THEATER REVIEW: “Fun Home” @ Proctors, 10/31/17
Review by Greg Haymes
“I want to know what’s true
Dig deep into who
And what and why and when
Until now gives way to then…”
It’s not your typical Broadway musical blockbuster, brimming over with big, flashy production numbers and happily-ever-after love songs.
Instead, Fun Home – in a superb, sublime production running at Proctors in Schenectady through Sunday – is an achingly intimate, emotionally charged show about memory and loss and a complex father-daughter relationship.
If it weren’t so personal, if it didn’t cut so close to the bone, Fun Home might be mistaken for just another one of those small-town-life-is-never-as-perfect-as-it-seems tales.
And, no question about it, the Bechdel family has its share of secrets lurking below the placid surface. When they sing the cheery “Welcome to Our House on Maple Avenue” early in the show, you just know that the song will return later in a darker, minor-key reprise. And if you didn’t catch the drift by the first chorus, you were certainly clued in by the end of the song, when Alison sings, “My dad and I both grew up in the same small Pennsylvania town, and he was gay, and I was gay, and he killed himself, and I became a lesbian cartoonist.”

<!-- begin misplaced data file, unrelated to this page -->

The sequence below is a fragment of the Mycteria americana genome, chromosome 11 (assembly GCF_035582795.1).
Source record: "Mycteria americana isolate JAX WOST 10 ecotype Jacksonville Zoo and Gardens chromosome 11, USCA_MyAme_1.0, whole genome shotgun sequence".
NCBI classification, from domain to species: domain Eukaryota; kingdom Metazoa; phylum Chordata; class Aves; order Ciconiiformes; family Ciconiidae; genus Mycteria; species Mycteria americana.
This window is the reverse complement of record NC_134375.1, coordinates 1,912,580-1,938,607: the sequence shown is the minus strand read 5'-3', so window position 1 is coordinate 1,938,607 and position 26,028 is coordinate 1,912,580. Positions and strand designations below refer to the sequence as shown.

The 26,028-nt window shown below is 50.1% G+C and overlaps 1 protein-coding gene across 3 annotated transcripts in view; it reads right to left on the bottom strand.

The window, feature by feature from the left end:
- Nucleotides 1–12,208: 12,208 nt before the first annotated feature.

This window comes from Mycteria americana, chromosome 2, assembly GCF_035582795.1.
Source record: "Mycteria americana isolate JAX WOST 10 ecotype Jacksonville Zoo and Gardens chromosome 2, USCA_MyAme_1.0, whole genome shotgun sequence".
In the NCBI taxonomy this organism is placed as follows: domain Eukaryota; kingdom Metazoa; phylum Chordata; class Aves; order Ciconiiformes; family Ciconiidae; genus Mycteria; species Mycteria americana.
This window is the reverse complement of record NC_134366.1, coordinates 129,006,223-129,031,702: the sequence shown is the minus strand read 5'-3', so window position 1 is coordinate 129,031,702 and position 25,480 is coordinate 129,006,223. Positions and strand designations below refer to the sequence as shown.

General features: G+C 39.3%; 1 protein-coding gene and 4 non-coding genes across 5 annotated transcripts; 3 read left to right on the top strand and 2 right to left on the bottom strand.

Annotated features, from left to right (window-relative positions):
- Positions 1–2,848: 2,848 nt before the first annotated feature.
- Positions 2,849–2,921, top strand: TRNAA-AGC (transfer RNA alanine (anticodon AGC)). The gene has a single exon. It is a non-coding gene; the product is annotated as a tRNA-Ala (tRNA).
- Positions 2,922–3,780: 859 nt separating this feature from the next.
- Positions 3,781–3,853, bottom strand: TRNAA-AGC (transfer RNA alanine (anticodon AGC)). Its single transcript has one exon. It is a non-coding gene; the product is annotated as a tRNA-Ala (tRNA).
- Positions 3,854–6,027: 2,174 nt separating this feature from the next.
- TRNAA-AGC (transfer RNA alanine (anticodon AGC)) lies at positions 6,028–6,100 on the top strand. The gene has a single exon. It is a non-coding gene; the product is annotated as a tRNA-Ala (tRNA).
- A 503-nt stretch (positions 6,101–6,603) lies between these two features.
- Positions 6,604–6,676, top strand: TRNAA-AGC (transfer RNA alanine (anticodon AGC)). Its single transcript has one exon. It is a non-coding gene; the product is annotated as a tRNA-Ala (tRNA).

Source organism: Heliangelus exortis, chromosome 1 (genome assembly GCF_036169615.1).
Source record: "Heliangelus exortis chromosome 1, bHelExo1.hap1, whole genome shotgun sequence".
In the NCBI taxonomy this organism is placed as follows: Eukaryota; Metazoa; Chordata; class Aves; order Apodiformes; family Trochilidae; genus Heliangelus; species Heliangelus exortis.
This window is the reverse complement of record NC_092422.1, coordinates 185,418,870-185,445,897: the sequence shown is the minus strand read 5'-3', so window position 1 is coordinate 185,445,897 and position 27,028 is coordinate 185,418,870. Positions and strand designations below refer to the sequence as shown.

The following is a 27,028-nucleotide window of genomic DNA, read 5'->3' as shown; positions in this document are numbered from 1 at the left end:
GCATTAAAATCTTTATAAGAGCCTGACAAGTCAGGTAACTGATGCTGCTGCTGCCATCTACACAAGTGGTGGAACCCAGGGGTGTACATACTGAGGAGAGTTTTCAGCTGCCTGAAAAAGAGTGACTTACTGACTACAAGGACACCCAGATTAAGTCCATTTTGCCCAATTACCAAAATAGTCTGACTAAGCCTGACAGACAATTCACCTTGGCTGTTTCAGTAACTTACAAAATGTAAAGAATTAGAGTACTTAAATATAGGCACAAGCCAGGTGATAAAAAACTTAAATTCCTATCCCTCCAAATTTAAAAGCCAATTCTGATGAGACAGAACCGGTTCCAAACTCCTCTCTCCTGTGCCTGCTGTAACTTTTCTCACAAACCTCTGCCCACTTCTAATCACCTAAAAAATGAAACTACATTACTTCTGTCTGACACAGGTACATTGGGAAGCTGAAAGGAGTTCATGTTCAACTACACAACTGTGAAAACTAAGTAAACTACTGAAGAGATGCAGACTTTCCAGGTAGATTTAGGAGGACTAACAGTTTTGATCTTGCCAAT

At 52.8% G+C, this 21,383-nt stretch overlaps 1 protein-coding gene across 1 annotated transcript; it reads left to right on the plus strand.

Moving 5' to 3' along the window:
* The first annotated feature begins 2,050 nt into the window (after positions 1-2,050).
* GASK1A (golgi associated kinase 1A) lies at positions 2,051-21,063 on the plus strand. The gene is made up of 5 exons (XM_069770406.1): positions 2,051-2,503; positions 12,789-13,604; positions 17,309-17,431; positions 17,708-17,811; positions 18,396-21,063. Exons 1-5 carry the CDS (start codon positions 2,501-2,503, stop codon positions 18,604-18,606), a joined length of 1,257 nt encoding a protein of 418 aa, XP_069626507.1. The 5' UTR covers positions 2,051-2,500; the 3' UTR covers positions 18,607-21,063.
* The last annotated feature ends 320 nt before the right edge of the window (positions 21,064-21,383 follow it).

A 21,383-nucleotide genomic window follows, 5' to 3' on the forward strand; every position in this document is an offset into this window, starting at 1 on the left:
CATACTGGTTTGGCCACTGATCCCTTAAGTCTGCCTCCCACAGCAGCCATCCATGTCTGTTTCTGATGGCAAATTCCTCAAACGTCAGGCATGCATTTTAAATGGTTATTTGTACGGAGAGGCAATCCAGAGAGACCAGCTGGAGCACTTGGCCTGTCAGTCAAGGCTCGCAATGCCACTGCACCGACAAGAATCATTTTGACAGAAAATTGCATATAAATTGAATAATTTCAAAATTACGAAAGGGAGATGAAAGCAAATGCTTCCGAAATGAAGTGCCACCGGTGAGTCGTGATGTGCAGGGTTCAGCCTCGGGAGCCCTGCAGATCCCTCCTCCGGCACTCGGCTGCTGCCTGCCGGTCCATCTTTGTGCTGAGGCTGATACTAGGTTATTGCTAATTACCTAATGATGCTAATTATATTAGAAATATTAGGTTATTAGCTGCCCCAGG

Based on Alison Bechdel’s graphic novel memoir, “Fun Home: A Family Tragicomedy,” the 95-minute show flows back and forth through time, with three different actors – Kate Shindle as the narrator/present-day Alison, Carly Gold as nine-year-old Small Alison and Abby Corrigan as college-age Medium Alison – playing the same main character at different stages of her life.
They all shine, especially Corrigan in her giddy, euphoric declaration, “Changing My Major,” after losing her virginity to Oberlin classmate Joan (Victoria Janicki).
As her father Bruce, Robert Petkoff is pitch perfect – in both singing and acting. His tour de force performance of “Edges of the World” is literally breathtaking, and his duet with Shindle on “Telephone Wire” is crackling with palpable tension and anxiety.
Played by keyboardist-musical director Micah Young and his small, onstage band, the music by Jeanine Tesori and Lisa Krone is smart, sophisticated and splendid, ranging from the romping, Jackson 5-like “Come to the Fun Home” by Small Alison and her brothers (played with plenty of exuberance by Luke Barbato Smith and Henry Boshart) to the heartwrenching “Days and Days,” the showcase number for Bruce’s long-suffering wife Helen (Susan Moniz).
While, Fun Home might be better suited to a somewhat smaller venue, director Sam Gold fills the Proctors stage without ever making the action seem gratuitously over-extended.
Oh, and by the way, what exactly is a “fun home” anyway? It’s what Small Alison and her brothers call the Bechdel family business – a funeral home…